This means that any companies that are looking to advertise will have to get used to the sight of "sponsored post", "commissioned post", "advertorial" and any other variants that symbolise that they have paid for the exposure, resulting in a higher risk of breaching Google guidelines should the links continue to be set to the ‘do follow' attribute.

The ASA highlighted that they are serious with their bid to clean up the issue, pointing out that they would be taking names and adding them to the list of non-compliant websites that they had ruled were breaking the rules, naming and shaming them in an easy to find listing that contains some big names from first glance.

The need to highlight ‘paid for placement' content has been a long standing requirement, however the ASA have now decided to increase the awareness of these rules in order to protect consumers from misleading information, pointing out that "Bloggers can hold great sway and influence amongst their followers."

In true Google fashion we expect this to become even more of an issue for the search engine giants that have increased their hold over paid advertising placements over recent years, rolling out Google Penguin to automatically detect excessive link placements and maintaining their manual review stance that act on tips and user highlight to push sites into being looked into by a Google employee that has the power to sanction the site.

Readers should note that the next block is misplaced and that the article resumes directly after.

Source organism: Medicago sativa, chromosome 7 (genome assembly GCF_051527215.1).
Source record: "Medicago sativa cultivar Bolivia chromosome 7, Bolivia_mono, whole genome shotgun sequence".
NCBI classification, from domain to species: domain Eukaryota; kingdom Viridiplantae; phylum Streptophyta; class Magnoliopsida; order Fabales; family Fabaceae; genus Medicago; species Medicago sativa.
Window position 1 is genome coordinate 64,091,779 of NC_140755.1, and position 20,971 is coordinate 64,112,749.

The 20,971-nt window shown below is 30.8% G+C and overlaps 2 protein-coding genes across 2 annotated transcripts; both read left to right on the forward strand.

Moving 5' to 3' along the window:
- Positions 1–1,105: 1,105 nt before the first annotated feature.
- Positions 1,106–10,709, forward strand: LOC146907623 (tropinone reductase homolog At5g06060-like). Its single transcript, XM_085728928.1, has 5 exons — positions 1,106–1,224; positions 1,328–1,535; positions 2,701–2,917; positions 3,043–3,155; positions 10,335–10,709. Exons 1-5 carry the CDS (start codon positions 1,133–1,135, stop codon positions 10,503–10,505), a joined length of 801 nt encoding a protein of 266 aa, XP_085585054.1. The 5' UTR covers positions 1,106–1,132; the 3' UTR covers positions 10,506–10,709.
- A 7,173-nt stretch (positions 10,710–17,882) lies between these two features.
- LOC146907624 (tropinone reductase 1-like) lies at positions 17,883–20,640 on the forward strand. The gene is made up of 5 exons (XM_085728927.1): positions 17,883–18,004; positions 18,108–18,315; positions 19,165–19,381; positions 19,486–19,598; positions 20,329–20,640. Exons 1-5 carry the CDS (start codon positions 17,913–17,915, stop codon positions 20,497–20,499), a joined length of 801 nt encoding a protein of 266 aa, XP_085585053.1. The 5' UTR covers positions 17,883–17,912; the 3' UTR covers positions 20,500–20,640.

The ASA are not about to do advertisers any favours either, stating that as part of their sanction towards sites that are found to have paid placements that do not declare the fact that they have been willing to comply with the required disclosure agreement by adding them to an open list of sites found to be in breach of the requirements.

With the threat of looking to have paid and unlabelled content being pushed to search engines in a bid to have it removed from their index, there could well be another whistle blowing aspect that SEO companies and their clients need to think about.

Although the regulations have been publicised again today, they have been in action for a number of years without website owners following the rules but whether that is done to the fact that they were unaware that they existed is still to be seen and the reaction following this exposure will show how much notice bloggers take regarding the recommendation to show that the feature of the product or service is as a response to payment.

Looking further into regulations and guidelines surrounding the placement of paid content (inc links) show that there are vast numbers of people that ignore what is required, with a focus on this particular section taken from cap.org.uk:

rules

As you can see from the rules that address marketing communications, such aspects as the contact emails having to be marked up as being related to being a marketing approach clearly within the subject line (so that it can be seen to be marketing without the need to open the email) and should clearly indicate your intentions from the contact within the body.

The reminder seems to be focused towards bloggers in the most part but the knock on effect could well mean that any of you guys out there that are looking to get your hands on links to improve your search engine visibility, so how will this alter the way that you work?